House Speaker Boehner (R-Ohio) said Tuesday that the Internet sales tax… (Andrew Harrer, Bloomberg )
WASHINGTON — House Speaker John A. Boehner said he probably won't support legislation allowing states to require that larger retailers collect sales taxes on Internet purchases.
And a key House committee chairman said his panel would take a "more thoughtful" approach to the bill, which passed the Senate overwhelmingly Monday.
The comments signaled that momentum from Monday's easy passage of the bill in the Senate won't lead to quick House action on the controversial issue.
Boehner (R-Ohio) said Tuesday that the legislation would impose too much of a burden on small Internet retailers.
"I just think that moving this bill where you've got 50 different [state] sales tax codes, it's a mess out there," he told Bloomberg Television. "And what you're doing is you're going to make it much more difficult for online retailers to be able to comply."
Boehner did not commit to a position, saying the House Judiciary Committee would look at the issue.
Rep. Robert W. Goodlatte (R-Va.), who chairs the committee, said Monday night that he had problems with the proposed Marketplace Fairness Act, and he criticized the Senate for bypassing the committee process by taking the bill straight to the floor.
Supporters of the legislation, who have been working years on the issue, said the bill was stalled in the Senate Finance Committee and that it was time to address the problem faced by conventional retailers. Those retailers have argued that they must compete against online merchants who do not have to charge sales tax.
Senate Finance Committee Chairman Max Baucus (D-Mont.) comes from a state that does not have a sales tax, and he opposed the bill.
Of the 10 senators from such states — including Delaware, New Hampshire and Oregon, as well as Alaska, which has no state sales tax but allows local sales levies — seven voted against the bill.
Those senators argued it was unfair to require retailers in their states to collect sales taxes for other states, but their opposition couldn't stop the bill. The Senate voted 69 to 24 to approve it, as 46 Democrats joined with 21 Republicans and two independents.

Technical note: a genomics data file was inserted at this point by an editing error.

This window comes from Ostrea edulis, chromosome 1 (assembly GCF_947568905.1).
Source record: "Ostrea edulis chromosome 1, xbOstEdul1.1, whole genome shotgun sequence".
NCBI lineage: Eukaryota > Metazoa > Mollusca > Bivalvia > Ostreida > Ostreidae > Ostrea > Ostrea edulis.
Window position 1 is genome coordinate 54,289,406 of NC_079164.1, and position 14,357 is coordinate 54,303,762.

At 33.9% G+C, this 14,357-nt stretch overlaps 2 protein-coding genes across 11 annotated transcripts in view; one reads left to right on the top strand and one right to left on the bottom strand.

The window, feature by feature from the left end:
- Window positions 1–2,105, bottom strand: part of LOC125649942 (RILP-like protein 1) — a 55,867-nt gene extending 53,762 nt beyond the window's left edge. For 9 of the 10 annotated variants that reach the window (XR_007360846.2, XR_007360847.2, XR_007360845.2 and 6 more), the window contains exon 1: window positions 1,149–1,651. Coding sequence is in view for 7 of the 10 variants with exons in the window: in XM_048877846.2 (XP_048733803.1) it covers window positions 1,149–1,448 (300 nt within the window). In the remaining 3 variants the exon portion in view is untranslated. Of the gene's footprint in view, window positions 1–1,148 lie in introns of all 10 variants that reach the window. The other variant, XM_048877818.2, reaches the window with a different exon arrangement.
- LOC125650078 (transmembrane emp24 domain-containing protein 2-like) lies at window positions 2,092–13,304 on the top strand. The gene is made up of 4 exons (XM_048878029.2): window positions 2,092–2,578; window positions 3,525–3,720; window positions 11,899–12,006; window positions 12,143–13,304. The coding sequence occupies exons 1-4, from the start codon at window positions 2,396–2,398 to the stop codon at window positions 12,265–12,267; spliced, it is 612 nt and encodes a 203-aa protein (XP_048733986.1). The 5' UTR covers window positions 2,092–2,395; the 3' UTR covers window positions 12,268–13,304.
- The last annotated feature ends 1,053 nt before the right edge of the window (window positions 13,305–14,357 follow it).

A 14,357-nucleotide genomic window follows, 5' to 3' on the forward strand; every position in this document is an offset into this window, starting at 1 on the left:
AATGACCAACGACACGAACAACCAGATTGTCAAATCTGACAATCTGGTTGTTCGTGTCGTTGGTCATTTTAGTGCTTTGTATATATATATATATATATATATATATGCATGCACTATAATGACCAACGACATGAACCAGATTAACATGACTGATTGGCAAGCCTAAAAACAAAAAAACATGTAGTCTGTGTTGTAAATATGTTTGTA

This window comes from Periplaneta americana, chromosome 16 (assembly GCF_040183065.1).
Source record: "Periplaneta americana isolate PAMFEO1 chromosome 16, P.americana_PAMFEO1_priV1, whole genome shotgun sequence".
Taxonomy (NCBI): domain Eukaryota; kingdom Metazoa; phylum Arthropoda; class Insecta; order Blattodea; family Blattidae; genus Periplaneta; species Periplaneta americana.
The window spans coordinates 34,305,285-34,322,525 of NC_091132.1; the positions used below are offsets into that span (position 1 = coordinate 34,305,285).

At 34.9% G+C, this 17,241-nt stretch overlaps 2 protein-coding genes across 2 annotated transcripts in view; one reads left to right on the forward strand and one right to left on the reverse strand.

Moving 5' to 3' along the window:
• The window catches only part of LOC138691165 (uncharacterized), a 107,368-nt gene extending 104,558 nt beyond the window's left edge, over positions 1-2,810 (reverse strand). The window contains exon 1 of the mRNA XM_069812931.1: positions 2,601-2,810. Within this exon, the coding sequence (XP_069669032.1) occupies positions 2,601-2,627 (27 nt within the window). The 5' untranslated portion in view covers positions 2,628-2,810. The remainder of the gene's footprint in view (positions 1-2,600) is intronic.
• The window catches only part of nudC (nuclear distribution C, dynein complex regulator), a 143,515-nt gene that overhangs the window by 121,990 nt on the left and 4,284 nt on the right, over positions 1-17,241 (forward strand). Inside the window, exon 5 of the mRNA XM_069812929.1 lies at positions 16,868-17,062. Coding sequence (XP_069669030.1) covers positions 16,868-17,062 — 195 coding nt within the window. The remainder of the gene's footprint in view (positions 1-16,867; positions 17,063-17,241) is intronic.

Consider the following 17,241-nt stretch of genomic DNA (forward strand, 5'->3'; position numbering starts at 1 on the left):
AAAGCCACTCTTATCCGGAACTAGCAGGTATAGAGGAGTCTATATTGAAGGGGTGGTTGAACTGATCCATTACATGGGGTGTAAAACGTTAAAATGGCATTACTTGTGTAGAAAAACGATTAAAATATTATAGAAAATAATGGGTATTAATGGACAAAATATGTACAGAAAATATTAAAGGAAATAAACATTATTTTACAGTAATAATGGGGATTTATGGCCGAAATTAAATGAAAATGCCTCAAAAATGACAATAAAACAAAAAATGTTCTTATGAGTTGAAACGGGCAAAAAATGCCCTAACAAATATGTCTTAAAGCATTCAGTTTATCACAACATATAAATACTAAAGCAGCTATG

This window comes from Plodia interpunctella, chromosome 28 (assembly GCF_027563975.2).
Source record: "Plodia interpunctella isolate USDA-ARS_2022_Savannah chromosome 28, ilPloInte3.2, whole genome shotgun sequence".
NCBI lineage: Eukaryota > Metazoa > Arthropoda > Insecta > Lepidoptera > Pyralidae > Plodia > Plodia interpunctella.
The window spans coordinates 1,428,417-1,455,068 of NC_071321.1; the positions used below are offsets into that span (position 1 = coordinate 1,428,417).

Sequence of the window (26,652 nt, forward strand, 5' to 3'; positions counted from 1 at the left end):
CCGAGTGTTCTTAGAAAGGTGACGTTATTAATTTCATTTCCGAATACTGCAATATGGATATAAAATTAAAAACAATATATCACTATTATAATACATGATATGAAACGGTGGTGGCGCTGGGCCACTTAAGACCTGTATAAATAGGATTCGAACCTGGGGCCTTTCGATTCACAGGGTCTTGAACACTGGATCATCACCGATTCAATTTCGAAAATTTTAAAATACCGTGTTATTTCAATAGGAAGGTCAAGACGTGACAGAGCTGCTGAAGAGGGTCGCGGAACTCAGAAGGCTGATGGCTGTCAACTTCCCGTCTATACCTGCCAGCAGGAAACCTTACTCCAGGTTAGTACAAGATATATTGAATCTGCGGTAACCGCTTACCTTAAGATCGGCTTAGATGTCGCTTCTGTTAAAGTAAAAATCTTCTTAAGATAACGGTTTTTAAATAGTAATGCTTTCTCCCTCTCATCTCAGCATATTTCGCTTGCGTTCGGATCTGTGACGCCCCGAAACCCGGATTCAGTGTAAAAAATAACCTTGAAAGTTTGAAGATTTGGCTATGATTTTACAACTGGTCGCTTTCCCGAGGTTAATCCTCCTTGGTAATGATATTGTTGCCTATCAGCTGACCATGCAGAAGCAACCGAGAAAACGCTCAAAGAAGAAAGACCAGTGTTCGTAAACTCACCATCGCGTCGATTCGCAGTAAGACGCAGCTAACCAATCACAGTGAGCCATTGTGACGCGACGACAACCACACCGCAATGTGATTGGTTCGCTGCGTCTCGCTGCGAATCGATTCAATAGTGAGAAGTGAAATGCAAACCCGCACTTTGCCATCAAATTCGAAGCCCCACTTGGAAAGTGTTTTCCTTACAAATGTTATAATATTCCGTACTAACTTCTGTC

House supporters of the legislation hoped that the strong bipartisan support would push the bill forward in their chamber. They have been trying to counter arguments by some anti-tax advocates that the legislation amounts to a tax increase.
Consumers in states with sales tax are obligated to pay it on their Internet purchases if the retailer doesn't collect it, but only about 1% of online shoppers do.
"Let's not wait until more businesses go under because of unfair online competition," said Rep. Jackie Speier (D-Hillsborough), one of the main sponsors of the bipartisan House bill. "This is not a new tax; the technology is there, and it is time for the House to act."
Goodlatte said he understands that conventional retailers are concerned about competing against Internet sellers who do not have to collect sales tax. But he said the bill needs to simplify the process for collecting sales tax for hundreds of jurisdictions and then remitting payments.
Goodlatte also echoed concerns of some conservative opponents of the bill that it could set a precedent for states to collect other taxes, such as income or business-use levies, from people or companies outside their borders.
"I am open to considering legislation concerning this topic, but these issues, along with others, would certainly have to be addressed," Goodlatte said.
The legislation would override a 1992 Supreme Court decision that prevented states from collecting sales taxes from companies with no in-state presence.
California and some other states have begun expanding the definition of an in-state presence so they could begin collecting sales tax from some large online retailers, notably Amazon.com Inc.
The Senate bill would allow states to require larger retailers with no in-state presence to collect taxes on sales to residents. Companies would be exempt if they have less than $1 million annually in out-of-state online and other so-called remote sales, such as catalog and mail-order business.